With this bill, we are looking at what is going to be the first tranche. Those on the side of the member for Lowan seemed to think that this was a fearful thing that was to come upon us, all of these new reforms. For me those sweeping reforms were just extraordinary. As I said earlier, I have never been so proud. Of course there are the mandatory closure periods, which will come into this bill, but there is also a reduction of load-up limits from $1000 to $100 which will come into play, and there is also the adjusting of spin rates. They are things for further down the track. We are doing lots of consultation at the moment about that, but what we are bringing into legislation today is around mandatory closing. It is interesting that those on the other side think that this is going to cost us thousands of jobs and millions of dollars. What we have at the moment is a system where there is a mandatory closing of hours but not specified hours. I do agree that this legislation increases that closing by 2 hours, but ostensibly it is the same. It just fixes those times. So I suppose what they are talking about on the other side is a loss of income for 2 hours.
Now, a long, long time ago, in my wilder youth, I remember visiting a place called the Taxi Club in Sydney. The Taxi Club was open 24 hours a day. I remember the first time I went there being absolutely horrified that people were there gambling at that hour – I was being much more civilised in drinking. But I guess what has to be said in this space is that nobody is recreationally gambling at 4 am. For those on the other side the member for Lowan is like, ‘Oh, you know, some people want to do this, this is fun and this is their right’. Well, sure, then they can do it at some reasonable hour. I would ask her to question if she knows anyone who is having fun and is in a recreational environment at 4 or 5 am in front of a pokie. I very much doubt that there is much recreation involved there. They also seem to be fixated that it is going to change the jurisdiction and it is going to be so much worse for the clubs and pubs in Victoria. Well, I would point out that New South Wales already has the mandatory closing period with the same hours so this in fact brings us into line with New South Wales and South Australia. On this sort of panic that everyone is going to cross the borders, they have got quite a few borders to cross before they get anywhere. Certainly in my electorate if someone is driving to cross the borders to continue gambling – the reason why we are instituting this is that it is about trying to take a break – to get from Ballarat to the border is a good 4 or 5 hours, and that will give you the same break.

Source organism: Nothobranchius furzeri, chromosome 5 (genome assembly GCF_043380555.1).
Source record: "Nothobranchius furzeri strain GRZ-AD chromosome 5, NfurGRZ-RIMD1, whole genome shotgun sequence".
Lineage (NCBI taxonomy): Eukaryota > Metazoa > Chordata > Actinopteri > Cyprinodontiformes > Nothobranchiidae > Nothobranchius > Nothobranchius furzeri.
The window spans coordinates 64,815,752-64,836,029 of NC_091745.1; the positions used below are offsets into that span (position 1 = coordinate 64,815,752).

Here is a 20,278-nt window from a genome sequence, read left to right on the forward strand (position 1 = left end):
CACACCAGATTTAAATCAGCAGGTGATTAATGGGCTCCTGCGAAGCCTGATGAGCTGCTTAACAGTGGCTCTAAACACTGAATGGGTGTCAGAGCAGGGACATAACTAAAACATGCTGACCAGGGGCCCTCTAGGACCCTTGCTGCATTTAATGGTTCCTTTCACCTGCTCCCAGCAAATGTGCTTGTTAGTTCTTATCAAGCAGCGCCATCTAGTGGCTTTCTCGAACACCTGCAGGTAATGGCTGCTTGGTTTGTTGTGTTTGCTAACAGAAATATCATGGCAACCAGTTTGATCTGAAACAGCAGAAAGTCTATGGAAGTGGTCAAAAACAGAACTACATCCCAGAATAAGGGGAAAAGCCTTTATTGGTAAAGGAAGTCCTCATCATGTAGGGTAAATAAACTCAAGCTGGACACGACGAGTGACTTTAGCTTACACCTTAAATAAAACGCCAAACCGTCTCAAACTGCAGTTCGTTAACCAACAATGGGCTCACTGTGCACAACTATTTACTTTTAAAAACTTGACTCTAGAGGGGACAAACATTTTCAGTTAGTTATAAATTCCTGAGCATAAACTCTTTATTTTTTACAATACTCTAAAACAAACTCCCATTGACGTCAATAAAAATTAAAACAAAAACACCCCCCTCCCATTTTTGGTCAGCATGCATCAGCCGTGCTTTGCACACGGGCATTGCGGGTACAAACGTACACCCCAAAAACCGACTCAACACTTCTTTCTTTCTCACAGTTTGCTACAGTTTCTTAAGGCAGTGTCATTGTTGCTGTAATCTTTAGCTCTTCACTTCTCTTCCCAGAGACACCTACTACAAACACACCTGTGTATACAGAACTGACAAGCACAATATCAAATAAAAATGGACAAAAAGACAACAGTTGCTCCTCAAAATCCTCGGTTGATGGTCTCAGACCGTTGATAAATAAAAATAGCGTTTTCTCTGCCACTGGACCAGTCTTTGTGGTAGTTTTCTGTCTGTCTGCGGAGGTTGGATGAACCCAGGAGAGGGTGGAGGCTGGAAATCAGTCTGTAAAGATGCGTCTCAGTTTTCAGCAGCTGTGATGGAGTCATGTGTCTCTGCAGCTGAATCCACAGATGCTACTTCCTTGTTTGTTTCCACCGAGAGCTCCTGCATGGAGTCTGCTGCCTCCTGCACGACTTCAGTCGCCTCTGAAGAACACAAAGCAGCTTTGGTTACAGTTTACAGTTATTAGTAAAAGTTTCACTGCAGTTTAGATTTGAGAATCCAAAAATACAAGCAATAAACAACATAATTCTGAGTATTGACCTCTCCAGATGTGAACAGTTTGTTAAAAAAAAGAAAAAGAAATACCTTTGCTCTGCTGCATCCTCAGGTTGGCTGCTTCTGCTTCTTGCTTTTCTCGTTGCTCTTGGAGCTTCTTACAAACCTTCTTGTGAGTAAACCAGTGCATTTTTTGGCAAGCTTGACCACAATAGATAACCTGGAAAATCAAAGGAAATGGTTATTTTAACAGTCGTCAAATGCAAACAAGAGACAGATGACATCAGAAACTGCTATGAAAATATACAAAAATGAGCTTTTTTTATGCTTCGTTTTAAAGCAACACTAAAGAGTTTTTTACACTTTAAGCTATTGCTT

The reason why it is important to have that break is we talk about people being in the zone, and as I said to you – I am very open about this – I know what the zone looks like. I have told this story before, but I remember saying to my ex, ‘When you were raiding the ATM, did you not think of me and the kids?’ And look, he is a good bloke. He is a good dad. He said, ‘No, I wasn’t. You’re not there, you’re in a zone.’ He did not think about us – and he did love us; that is not what was going on there. Addiction is a mental health issue and a really bad space. What these mandatory closing hours do is give you a chance. It gives you a chance to go home to your wife and kids, to go home and think again about whether you want to be there, and that is what is so important about this legislation. It gives people a break to try and collect themselves, to get out of that zone. For those on the other side to be so concerned about a potential loss of income for 2 hours at 4 in the morning over families – families need the gambler to come home. They have got to wrap their arms around them and make sure they do not do it again.
It is Gambling Harm Awareness Week. The theme is ‘Talk. Share. Support.’ If there is anyone out there who has gambling issues, just talk to someone. Talk to your best mate. Talk to someone in the street. Get it out there. There is no stigma. This government supports you and we will continue to support you. Yes, there are counselling services, and this bill will go further in supporting you. So in this week in particular, if you are concerned about your gambling, reach out to someone. That is how we make the big difference. Again I just have to say thank you to the minister. This is about changing families’ lives.